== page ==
So my CompuServe email address shows that I am old?
  • Actually, I've sort of been waiting for an @aol.com e-mail address to become retro/cool again. Like seeing the hipsters all wanting @aol.com addresses to show their hipster status. Apparently I'll need to keep waiting.
  • The @aol.com email address was one of the earliest widely-used email domains. We should be cheering those with @aol.com addresses for blazing the path forward.

    .
    (and, no, my email address is not @aol.com, and never has been)

  • ceres!rlp ;-)

  • Um, that's not a very far distance, seeing as they're part of the same conglomerate.
    • by Enry ( 630 )

      This, and they're both competitors to AOL properties (Engadget at least)

  • by modi123 ( 750470 ) on Wednesday May 13, 2015 @02:53PM (#49684217) Homepage Journal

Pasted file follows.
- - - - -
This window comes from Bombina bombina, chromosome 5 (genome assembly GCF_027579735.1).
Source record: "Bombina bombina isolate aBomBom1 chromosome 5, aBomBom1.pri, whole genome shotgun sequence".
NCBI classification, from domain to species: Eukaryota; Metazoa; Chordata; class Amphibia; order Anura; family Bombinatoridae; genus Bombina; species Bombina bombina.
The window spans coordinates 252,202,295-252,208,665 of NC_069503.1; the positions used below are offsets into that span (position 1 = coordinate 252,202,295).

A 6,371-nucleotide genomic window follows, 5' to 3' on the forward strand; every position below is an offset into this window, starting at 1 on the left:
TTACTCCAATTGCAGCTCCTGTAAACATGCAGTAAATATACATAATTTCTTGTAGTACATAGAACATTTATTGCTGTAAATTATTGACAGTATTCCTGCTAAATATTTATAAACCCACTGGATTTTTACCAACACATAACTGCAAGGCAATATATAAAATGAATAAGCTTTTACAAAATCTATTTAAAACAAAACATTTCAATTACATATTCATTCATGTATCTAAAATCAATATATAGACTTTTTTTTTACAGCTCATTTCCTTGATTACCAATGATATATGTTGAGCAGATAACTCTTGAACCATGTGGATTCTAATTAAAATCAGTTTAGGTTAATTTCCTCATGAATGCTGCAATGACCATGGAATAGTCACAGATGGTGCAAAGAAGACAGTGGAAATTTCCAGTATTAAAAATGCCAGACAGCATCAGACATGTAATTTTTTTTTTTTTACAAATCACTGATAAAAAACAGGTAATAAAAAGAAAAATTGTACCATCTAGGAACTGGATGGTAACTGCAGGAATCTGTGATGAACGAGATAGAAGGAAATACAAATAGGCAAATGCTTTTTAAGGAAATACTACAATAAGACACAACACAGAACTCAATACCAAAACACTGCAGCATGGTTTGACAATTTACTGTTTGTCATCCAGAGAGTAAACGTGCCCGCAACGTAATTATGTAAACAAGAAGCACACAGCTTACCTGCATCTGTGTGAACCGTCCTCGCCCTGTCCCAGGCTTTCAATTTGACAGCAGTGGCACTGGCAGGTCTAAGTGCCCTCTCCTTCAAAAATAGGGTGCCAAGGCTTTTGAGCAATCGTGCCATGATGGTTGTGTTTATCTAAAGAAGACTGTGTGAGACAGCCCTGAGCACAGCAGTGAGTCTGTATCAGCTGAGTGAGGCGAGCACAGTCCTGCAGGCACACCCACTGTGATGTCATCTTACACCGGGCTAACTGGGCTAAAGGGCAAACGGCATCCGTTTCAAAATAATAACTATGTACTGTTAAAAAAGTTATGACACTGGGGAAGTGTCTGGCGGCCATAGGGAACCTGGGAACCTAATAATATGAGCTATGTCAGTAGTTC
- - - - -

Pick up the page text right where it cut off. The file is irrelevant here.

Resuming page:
I have an AOL email I still use depending on the need, and use it as a barometer to judge folks I give it to. If someone balks and throws a douche-fit about an email address I really am not interested in dealing with them. It has not caused me to miss out on employment or side work, but the mild concern is there.

    It's been my email for about two-dog ages, and I rather not run the issue of changing over everything that goes there.. monitor it for another few months for stragglers.. and then close it.

    It's an email address people. I never had the cool Transformer's lunchbox, or nor the best Saved by the Bell TrapperKeeper and I survived.

  • "Any headline that ends in a question mark can be answered by the word no." and this is a clear exception to that rule.

  • In January, there was pressure from some activist investors for Yahoo! and AOL to merge. http://www.usatoday.com/story/... [usatoday.com]

    I guess not so much anymore.

  • (apologies to the "you just might be a red neck" guy)

    If you remember owning a black and white television... you just might not be a digital native.
    If you first learned to drive a stick shift.... you just might not be a digital native.